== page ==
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Wednesday, May 13, 2015

Fairer votes for the UK (2): regional inequalities

One way in which the voting system is skewed is the disproportion between the size of the electorates in our member nations and number of their seats in the national Parliament, as discussed in the previous piece.

Overlaid on that is a difference in turnout (which in itself may be an indication of other inefficiencies in our system of representation that dissuade many from involving themselves at all). So the results in the 2015 General Election show that Welsh and Northern Irish voters returned more MPs per vote cast, if one can put it that way:

Within the nation-regions, Party voters are unevenly distributed and this leads to a bias in results under "First Past The Post". That bias varies regionally, again reflecting the uncomfortable compromise between local and national loyalties. In the charts below, equitable representation would score a 1.00 ratio between overall votes obtained and seats gained:


An independent MP (and we have only one in the UK!) will score highest of all, since all her votes are concentrated in one constituency.

And that leads us on to another conflict: are we voting for a political party or a person? Opponents of the political-list system like to stress the connection between the local MPs and their constituents. But in a "safe" seat it seems that only the rosette matters and candidates can be parachuted in from Central Office. Or (as in my former MP's case) switched to a safer neighbouring constituency when boundary changes threaten his effortless security.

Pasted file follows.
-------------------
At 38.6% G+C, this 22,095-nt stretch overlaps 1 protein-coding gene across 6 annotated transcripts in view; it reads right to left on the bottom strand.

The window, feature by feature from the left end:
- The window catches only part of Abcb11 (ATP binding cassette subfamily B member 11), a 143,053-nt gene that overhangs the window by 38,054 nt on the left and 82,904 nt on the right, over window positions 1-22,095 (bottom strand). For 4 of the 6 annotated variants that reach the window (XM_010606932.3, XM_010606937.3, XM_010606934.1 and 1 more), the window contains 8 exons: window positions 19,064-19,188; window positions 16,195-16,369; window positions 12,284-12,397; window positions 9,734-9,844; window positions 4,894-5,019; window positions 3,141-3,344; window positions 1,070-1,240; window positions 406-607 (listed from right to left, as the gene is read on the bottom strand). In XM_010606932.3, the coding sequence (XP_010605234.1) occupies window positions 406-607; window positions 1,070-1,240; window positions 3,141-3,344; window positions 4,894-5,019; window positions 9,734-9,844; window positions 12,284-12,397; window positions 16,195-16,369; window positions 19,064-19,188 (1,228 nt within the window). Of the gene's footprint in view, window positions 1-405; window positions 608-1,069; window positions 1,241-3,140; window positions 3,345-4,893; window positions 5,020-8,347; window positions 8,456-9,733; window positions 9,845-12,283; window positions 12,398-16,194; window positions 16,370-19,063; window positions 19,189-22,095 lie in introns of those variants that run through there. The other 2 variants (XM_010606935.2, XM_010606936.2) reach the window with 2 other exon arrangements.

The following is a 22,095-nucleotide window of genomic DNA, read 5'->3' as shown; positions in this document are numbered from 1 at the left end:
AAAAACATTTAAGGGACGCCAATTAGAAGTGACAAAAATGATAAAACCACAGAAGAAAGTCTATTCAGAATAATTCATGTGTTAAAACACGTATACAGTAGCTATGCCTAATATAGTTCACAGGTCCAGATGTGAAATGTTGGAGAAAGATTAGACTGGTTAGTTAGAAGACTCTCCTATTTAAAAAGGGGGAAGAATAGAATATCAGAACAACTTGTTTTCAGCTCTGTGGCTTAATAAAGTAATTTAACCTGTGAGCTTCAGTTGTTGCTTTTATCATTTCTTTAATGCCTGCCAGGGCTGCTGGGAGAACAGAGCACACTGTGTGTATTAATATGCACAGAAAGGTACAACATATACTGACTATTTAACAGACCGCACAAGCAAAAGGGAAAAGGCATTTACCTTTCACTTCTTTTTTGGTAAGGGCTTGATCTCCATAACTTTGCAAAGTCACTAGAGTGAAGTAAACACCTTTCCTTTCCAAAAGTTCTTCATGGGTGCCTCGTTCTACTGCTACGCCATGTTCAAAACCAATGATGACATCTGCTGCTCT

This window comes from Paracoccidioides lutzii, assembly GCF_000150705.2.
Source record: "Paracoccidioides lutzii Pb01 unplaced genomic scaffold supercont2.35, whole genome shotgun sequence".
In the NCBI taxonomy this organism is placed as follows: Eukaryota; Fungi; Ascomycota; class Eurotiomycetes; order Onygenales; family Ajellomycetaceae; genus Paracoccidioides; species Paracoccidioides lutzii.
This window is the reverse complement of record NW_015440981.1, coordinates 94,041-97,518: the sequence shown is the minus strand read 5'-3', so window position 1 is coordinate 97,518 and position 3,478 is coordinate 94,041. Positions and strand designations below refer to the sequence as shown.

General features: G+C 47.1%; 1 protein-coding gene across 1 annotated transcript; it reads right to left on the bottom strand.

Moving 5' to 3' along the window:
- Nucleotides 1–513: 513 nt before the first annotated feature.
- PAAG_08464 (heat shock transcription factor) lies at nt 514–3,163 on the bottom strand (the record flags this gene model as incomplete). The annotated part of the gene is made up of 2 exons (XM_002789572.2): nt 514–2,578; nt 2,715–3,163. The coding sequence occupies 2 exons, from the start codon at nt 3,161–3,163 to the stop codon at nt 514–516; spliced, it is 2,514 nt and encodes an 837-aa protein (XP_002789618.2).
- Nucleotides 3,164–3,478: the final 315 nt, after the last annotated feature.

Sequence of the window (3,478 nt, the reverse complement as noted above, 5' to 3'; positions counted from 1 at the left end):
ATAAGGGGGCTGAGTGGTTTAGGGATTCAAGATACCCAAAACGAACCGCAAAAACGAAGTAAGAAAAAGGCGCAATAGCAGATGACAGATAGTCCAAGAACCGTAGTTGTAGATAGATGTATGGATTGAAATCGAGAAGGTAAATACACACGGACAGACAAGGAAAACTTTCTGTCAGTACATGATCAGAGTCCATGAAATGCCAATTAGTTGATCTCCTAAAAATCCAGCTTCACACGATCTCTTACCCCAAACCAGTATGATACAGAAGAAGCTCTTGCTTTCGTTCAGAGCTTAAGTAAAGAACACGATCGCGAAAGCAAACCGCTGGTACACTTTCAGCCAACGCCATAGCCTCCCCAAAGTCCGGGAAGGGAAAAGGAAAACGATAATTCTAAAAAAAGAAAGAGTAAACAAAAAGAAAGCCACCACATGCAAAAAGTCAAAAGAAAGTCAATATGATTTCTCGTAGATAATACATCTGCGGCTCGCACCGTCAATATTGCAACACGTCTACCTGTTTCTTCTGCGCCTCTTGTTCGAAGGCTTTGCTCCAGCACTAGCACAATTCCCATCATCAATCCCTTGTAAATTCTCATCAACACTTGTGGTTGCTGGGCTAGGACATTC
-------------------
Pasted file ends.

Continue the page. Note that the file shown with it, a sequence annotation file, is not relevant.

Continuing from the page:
Looking at the UK as a whole, we see a bizarrely skewed result, reflecting inequalities in regional seat allocation (average size of constituency), turnout, and geographical distribution of party voters:

This has worked heavily against certain minor parties:

It is said that the current system allows us to have majority governments (and to throw out ones we don't like).

But this is at a cost: we have (in my opinion) been misgoverned for many decades by parties who have an eye on the swing voter in the swing seat, who often pursue policies that the majority greatly dislike (and that may be harmful and foolish), and who are happy to see large numbers of the electorate become completely disconnected from the process of (alleged) self-government.


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1 comment:

James Higham said...

Whichever way it's presented, whichever stats are highlighted, Scotland was still heavily skewed.